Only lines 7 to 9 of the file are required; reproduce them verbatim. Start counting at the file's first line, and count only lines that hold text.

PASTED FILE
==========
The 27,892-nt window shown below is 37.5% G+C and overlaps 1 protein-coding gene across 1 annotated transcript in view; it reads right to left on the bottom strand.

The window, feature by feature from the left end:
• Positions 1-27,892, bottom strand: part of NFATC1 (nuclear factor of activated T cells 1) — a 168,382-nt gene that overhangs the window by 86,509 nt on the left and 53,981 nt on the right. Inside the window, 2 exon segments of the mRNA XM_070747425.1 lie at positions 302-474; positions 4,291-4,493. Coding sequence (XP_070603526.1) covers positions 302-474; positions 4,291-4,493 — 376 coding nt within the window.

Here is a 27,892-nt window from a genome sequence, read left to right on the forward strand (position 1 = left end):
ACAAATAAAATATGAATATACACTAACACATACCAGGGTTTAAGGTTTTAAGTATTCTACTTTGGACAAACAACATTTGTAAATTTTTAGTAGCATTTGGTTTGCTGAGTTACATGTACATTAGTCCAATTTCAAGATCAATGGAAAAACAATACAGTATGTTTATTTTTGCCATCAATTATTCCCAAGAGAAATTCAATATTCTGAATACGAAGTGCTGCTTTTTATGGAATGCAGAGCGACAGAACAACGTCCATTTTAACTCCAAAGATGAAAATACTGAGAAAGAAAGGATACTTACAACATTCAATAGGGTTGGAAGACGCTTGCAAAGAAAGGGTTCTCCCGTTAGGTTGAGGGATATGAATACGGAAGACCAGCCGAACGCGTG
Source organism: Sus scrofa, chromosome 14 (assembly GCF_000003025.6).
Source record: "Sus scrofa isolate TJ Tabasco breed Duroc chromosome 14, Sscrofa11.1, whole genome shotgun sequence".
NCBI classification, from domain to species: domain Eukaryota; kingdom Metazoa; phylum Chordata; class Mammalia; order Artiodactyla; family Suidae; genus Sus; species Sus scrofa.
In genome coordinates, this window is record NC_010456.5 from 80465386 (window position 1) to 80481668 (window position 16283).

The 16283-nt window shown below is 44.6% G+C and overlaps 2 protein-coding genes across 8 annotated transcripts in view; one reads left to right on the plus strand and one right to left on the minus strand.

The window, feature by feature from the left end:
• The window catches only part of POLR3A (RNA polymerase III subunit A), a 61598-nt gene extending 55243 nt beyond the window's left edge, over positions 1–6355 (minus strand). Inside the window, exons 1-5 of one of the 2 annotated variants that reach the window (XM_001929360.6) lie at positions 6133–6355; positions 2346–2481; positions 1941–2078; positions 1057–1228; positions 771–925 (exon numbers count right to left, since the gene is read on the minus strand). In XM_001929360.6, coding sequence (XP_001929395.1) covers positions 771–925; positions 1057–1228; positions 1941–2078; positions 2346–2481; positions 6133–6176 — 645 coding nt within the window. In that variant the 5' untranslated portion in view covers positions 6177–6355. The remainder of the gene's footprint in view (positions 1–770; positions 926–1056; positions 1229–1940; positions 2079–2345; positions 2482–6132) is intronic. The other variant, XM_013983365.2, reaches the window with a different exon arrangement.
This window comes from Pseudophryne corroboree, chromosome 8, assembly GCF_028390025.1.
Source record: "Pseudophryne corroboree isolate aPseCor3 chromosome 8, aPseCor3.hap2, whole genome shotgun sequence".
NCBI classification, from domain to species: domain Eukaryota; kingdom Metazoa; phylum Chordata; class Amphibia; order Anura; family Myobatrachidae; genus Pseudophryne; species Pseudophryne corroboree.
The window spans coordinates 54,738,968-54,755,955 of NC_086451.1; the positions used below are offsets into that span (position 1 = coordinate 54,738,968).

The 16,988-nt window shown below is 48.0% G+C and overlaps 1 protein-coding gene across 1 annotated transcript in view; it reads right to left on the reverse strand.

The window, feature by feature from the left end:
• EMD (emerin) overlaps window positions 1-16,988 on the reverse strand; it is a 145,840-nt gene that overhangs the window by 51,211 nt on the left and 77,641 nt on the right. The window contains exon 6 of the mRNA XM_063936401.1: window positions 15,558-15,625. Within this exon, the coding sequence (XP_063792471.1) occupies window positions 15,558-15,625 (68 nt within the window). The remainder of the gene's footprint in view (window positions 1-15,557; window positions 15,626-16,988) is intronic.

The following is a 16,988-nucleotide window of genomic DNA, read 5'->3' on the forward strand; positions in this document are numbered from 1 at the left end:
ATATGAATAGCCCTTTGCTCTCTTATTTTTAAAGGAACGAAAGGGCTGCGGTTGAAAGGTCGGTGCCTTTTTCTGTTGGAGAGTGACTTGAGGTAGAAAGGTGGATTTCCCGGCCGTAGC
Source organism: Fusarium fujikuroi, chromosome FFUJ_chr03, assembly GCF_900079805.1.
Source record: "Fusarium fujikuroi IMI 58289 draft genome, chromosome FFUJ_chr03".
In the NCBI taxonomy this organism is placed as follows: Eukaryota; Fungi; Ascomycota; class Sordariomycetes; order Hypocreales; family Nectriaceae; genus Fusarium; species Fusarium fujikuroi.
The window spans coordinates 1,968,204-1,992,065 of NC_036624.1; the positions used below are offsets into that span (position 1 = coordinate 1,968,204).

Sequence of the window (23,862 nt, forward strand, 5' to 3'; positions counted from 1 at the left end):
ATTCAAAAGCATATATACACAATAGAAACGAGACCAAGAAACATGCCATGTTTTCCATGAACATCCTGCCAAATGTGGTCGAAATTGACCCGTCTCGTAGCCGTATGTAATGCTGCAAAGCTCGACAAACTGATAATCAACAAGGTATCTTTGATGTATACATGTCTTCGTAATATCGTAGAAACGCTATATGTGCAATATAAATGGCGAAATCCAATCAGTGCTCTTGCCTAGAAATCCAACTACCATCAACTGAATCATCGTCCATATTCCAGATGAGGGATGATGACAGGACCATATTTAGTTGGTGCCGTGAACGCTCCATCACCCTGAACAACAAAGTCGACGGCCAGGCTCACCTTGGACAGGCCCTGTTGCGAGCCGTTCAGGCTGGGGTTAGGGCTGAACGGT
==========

Source record: "Sus scrofa isolate TJ Tabasco breed Duroc chromosome 14, Sscrofa11.1, whole genome shotgun sequence".
NCBI classification, from domain to species: domain Eukaryota; kingdom Metazoa; phylum Chordata; class Mammalia; order Artiodactyla; family Suidae; genus Sus; species Sus scrofa.
In genome coordinates, this window is record NC_010456.5 from 80465386 (window position 1) to 80481668 (window position 16283).